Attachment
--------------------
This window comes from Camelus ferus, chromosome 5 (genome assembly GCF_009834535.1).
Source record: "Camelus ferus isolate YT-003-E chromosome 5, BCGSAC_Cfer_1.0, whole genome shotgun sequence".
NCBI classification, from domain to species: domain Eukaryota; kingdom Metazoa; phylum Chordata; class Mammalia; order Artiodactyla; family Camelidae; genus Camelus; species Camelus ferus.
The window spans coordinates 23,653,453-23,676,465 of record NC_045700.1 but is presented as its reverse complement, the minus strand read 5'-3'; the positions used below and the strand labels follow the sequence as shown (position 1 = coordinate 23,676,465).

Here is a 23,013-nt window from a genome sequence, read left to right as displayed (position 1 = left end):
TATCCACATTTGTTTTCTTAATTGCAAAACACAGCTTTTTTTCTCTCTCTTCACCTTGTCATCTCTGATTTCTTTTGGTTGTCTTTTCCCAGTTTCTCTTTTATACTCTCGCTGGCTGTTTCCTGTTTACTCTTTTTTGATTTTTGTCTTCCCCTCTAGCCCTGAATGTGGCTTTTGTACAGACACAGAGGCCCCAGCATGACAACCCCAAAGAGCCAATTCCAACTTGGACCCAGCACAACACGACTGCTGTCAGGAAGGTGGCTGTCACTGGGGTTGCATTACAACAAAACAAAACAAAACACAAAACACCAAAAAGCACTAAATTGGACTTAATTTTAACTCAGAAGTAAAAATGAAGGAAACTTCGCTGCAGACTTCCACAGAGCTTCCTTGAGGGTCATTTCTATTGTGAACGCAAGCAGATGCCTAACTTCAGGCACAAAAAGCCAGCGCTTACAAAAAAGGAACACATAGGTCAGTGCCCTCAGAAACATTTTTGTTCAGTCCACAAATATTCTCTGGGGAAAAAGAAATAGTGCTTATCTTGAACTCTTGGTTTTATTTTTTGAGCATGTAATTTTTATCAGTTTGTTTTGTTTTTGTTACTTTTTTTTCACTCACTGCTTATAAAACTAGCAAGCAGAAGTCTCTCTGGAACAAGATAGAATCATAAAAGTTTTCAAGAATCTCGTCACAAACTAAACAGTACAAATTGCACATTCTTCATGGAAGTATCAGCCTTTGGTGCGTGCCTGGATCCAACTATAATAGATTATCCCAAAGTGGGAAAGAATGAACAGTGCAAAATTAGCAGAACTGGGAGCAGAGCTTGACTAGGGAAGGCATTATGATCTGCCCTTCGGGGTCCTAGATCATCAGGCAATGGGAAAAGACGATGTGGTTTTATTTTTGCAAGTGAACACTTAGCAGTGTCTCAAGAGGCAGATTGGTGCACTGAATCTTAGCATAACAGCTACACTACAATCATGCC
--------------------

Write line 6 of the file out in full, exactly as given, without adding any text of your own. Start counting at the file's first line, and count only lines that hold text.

TATCCACATTTGTTTTCTTAATTGCAAAACACAGCTTTTTTTCTCTCTCTTCACCTTGTCATCTCTGATTTCTTTTGGTTGTCTTTTCCCAGTTTCTCTTTTATACTCTCGCTGGCTGTTTCCTGTTTACTCTTTTTTGATTTTTGTCTTCCCCTCTAGCCCTGAATGTGGCTTTTGTACAGACACAGAGGCCCCAGCATGACAACCCCAAAGAGCCAATTCCAACTTGGACCCAGCACAACACGACTGCTGTCAGGAAGGTGGCTGTCACTGGGGTTGCATTACAACAAAACAAAACAAAACACAAAACACCAAAAAGCACTAAATTGGACTTAATTTTAACTCAGAAGTAAAAATGAAGGAAACTTCGCTGCAGACTTCCACAGAGCTTCCTTGAGGGTCATTTCTATTGTGAACGCAAGCAGATGCCTAACTTCAGGCACAAAAAGCCAGCGCTTACAAAAAAGGAACACATAGGTCAGTGCCCTCAGAAACATTTTTGTTCAGTCCACAAATATTCTCTGGGGAAAAAGAAATAGTGCTTATCTTGAACTCTTGGTTTTATTTTTTGAGCATGTAATTTTTATCAGTTTGTTTTGTTTTTGTTACTTTTTTTTCACTCACTGCTTATAAAACTAGCAAGCAGAAGTCTCTCTGGAACAAGATAGAATCATAAAAGTTTTCAAGAATCTCGTCACAAACTAAACAGTACAAATTGCACATTCTTCATGGAAGTATCAGCCTTTGGTGCGTGCCTGGATCCAACTATAATAGATTATCCCAAAGTGGGAAAGAATGAACAGTGCAAAATTAGCAGAACTGGGAGCAGAGCTTGACTAGGGAAGGCATTATGATCTGCCCTTCGGGGTCCTAGATCATCAGGCAATGGGAAAAGACGATGTGGTTTTATTTTTGCAAGTGAACACTTAGCAGTGTCTCAAGAGGCAGATTGGTGCACTGAATCTTAGCATAACAGCTACACTACAATCATGCC